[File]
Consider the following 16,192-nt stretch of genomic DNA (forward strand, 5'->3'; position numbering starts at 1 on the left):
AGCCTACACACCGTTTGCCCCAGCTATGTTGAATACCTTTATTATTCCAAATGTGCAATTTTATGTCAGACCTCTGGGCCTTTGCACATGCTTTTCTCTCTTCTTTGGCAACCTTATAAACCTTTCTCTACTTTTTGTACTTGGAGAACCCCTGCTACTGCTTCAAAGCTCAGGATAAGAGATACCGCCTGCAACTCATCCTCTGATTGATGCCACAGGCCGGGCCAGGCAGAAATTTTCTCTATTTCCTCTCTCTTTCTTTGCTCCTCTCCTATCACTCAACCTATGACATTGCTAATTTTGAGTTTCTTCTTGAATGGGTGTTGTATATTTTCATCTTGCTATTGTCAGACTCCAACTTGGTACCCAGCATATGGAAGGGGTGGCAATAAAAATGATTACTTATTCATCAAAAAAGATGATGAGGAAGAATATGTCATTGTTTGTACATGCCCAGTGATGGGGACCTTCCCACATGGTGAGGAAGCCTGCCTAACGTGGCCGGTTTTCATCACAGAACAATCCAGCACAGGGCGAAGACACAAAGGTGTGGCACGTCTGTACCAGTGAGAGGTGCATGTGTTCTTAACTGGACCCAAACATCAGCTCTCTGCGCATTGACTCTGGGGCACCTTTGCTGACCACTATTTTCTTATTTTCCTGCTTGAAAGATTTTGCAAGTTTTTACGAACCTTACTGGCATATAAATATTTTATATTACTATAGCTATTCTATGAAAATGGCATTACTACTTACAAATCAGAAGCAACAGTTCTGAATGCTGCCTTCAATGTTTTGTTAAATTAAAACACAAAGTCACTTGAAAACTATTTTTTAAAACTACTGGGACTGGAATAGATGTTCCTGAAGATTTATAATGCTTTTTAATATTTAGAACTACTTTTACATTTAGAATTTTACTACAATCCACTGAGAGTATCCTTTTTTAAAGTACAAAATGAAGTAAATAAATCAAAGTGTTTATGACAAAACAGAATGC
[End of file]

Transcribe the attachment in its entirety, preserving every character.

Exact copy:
Consider the following 16,192-nt stretch of genomic DNA (forward strand, 5'->3'; position numbering starts at 1 on the left):
AGCCTACACACCGTTTGCCCCAGCTATGTTGAATACCTTTATTATTCCAAATGTGCAATTTTATGTCAGACCTCTGGGCCTTTGCACATGCTTTTCTCTCTTCTTTGGCAACCTTATAAACCTTTCTCTACTTTTTGTACTTGGAGAACCCCTGCTACTGCTTCAAAGCTCAGGATAAGAGATACCGCCTGCAACTCATCCTCTGATTGATGCCACAGGCCGGGCCAGGCAGAAATTTTCTCTATTTCCTCTCTCTTTCTTTGCTCCTCTCCTATCACTCAACCTATGACATTGCTAATTTTGAGTTTCTTCTTGAATGGGTGTTGTATATTTTCATCTTGCTATTGTCAGACTCCAACTTGGTACCCAGCATATGGAAGGGGTGGCAATAAAAATGATTACTTATTCATCAAAAAAGATGATGAGGAAGAATATGTCATTGTTTGTACATGCCCAGTGATGGGGACCTTCCCACATGGTGAGGAAGCCTGCCTAACGTGGCCGGTTTTCATCACAGAACAATCCAGCACAGGGCGAAGACACAAAGGTGTGGCACGTCTGTACCAGTGAGAGGTGCATGTGTTCTTAACTGGACCCAAACATCAGCTCTCTGCGCATTGACTCTGGGGCACCTTTGCTGACCACTATTTTCTTATTTTCCTGCTTGAAAGATTTTGCAAGTTTTTACGAACCTTACTGGCATATAAATATTTTATATTACTATAGCTATTCTATGAAAATGGCATTACTACTTACAAATCAGAAGCAACAGTTCTGAATGCTGCCTTCAATGTTTTGTTAAATTAAAACACAAAGTCACTTGAAAACTATTTTTTAAAACTACTGGGACTGGAATAGATGTTCCTGAAGATTTATAATGCTTTTTAATATTTAGAACTACTTTTACATTTAGAATTTTACTACAATCCACTGAGAGTATCCTTTTTTAAAGTACAAAATGAAGTAAATAAATCAAAGTGTTTATGACAAAACAGAATGC